Non-farm payroll and the S&P 500: which narrative?

by George Hatjoullis

S&P 500

The S&P 500 made a marginal new high on April 11, corrected, and then made another marginal new high on May 1 and is now waiting to see the NFP data before deciding what to do next. The chart is consistent with a price correction lower, potentially as far as 1555, before continuing on this steady grind higher. Looked at in isolation the chart (courtesy of IG Index) is unremarkable and consistent with a steady bull run.

However, on the last two occasions that the S&P 500 index achieved these levels or thereabouts, it was the beginning of two nasty bear markets. There is a great deal of fear because of these prior events. Moreover, other asset classes that have correlated with the equity market over the recent years have begun to show clear signs of reversing. The S&P 500 is deemed by many to be defying gravity and due a fall.

The common factor is GDP growth or so everyone claims. The S&P must come lower because growth is slowing and this will impact earnings. This would seem to imply a bear market is likely with at least a 20% fall. This would take us down to around 1300. Ironically, when pressed the ‘bears’ do not see quite such a big fall and are all looking for a correction in order to buy equities. The market narrative for the S&P does not quite hang together.

Market prices are of course about narratives. They are loosely connected to reality but for long periods the connection can be non-existent. The narratives set up waves of collective action  and these sustain trends. To be successful in financial markets investors need to grasp which narrative is in play and act accordingly. However, this is easier said than done as, living in the real world, investors are often sidetracked by facts and other noise.

The other important element to identify is how investors, in aggregate, are disposed. Now it would not be outlandish to speculate that investors, in aggregate, have a much higher weight in cash and fixed income than they could have and much lower weight in equities. If this is true then the narrative that must emerge is one that justifies an asset allocation shift to equities. This is secretly what everyone is looking to do.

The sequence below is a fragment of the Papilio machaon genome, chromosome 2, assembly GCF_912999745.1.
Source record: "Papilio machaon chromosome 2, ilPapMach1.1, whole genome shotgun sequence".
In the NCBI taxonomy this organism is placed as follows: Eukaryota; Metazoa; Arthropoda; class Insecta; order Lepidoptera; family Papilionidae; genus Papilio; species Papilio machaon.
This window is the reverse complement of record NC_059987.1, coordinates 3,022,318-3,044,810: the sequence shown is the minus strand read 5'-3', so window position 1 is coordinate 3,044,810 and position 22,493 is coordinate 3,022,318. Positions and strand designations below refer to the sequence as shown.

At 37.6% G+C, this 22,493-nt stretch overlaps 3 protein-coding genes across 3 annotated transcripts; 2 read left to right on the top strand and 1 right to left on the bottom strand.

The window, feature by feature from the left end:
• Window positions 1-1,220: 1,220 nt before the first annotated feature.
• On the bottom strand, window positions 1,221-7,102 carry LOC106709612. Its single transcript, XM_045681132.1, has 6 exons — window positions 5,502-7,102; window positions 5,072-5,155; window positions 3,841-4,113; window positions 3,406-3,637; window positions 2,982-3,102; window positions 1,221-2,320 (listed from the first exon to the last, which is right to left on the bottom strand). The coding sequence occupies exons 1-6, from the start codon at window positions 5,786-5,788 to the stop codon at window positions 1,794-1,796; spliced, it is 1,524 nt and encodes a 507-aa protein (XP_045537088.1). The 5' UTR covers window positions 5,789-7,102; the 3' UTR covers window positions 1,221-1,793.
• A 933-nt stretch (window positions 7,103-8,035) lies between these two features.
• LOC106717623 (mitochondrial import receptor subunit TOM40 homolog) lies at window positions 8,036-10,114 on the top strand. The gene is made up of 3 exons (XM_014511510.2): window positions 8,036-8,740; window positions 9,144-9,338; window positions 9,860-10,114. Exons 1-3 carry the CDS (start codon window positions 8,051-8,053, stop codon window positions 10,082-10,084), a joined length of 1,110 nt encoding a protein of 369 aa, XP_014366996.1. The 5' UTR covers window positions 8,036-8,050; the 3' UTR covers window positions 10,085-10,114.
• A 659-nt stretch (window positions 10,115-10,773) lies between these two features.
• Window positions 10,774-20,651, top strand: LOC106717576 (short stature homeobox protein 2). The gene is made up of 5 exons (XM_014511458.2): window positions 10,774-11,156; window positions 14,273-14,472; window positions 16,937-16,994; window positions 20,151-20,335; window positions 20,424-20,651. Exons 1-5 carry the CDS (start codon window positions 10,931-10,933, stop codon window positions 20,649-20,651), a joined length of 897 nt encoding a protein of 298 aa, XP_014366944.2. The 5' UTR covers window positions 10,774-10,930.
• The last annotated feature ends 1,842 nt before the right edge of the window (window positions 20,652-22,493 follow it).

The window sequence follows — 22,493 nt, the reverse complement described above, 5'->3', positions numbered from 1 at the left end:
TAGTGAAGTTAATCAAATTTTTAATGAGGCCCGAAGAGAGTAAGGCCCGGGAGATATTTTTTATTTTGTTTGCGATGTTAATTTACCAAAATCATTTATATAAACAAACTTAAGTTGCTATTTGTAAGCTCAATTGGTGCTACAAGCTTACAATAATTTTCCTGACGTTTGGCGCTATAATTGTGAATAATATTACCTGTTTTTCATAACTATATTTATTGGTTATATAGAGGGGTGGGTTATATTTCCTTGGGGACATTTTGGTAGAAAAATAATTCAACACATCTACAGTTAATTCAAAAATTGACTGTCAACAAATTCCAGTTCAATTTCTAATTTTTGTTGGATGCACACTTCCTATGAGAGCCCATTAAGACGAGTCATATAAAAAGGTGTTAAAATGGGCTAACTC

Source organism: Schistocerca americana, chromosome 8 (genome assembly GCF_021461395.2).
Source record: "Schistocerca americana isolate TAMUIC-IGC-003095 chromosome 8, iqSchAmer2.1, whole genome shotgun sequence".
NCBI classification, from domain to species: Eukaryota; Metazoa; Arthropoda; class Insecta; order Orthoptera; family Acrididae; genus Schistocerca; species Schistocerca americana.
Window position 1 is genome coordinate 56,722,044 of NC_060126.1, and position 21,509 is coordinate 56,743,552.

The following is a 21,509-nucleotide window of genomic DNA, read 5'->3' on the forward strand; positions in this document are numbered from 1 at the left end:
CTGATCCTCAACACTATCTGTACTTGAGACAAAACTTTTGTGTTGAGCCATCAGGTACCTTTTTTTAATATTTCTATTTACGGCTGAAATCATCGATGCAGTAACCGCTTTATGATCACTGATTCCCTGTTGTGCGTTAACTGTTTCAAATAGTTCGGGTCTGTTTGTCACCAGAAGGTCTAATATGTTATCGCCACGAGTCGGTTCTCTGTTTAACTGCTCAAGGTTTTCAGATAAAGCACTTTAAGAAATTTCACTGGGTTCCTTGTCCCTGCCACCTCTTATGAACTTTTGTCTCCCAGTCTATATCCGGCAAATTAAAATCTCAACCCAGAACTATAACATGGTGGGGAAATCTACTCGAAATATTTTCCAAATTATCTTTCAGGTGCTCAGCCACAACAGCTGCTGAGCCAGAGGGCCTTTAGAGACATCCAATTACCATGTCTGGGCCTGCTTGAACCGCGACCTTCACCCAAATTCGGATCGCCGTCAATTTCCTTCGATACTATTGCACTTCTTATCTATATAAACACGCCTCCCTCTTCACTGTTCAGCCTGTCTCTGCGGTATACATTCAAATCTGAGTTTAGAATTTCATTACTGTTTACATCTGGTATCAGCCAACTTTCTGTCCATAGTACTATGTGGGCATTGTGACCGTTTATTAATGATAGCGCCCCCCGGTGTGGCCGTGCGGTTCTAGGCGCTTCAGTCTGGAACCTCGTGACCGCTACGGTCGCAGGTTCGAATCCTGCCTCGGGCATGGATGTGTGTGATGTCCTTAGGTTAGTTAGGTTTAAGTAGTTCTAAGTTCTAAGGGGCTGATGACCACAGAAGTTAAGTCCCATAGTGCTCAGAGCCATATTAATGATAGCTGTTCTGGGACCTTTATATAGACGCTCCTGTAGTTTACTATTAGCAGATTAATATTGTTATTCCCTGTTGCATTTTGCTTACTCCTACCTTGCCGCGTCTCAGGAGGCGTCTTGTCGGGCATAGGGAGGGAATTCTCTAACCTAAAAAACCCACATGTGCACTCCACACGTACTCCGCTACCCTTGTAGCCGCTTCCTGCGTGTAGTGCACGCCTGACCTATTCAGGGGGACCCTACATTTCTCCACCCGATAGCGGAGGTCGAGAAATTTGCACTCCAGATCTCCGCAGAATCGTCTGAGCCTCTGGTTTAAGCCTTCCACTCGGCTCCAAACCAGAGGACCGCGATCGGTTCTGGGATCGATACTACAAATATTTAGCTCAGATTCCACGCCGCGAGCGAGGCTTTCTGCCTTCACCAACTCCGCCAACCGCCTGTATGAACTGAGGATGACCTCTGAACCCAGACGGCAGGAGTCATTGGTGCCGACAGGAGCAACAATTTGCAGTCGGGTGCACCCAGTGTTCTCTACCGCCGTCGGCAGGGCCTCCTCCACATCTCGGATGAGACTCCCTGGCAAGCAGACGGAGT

But how can this occur? Central banks have been pumping money out as fast as they can for several years and the Bank of Japan is about to up the pace. Growth outside of the eurozone has picked up but not to the heady levels seen before. Commodity prices are falling back and the Gold-emperor is beginning to look a little ragged. Growth is apparently slowing again.

Let us try to construct a narrative form this assortment of fact-assertions. Central bank money has been printed fast but has not led to much money supply growth because broken banks have not been lending. The banks are slowly mending and this means credit will grow as the banks, cautiously, seek more volume. The central banks will not be withdrawing their money any time soon.

Commodities are of course an input into production. Over the past few years they have become an asset class and attracted a lot of speculative cash. With banks failing, equities suspect and bonds paying very little, the stock of investable cash looked wider and wider for a home. However, things are looking up outside of the eurozone and commodity prices are adjusting down to user demand and away from the exalted level of investment demand. The fall in commodity prices is a good thing (except for the commodity producers). It does not necessarily reflect slower growth but rather less demand as an asset class.

In this narrative growth does not slow much and continues at a steady, positive pace. It is fuelled by lower input costs (notably energy) and the growing availability and lower cost of bank credit. It may even get a little boost from a slower pace of fiscal contraction as synchronised austerity is seen as a destructive and self-defeating force.

What light will the NFP shed? It will tell us which narrative is in play.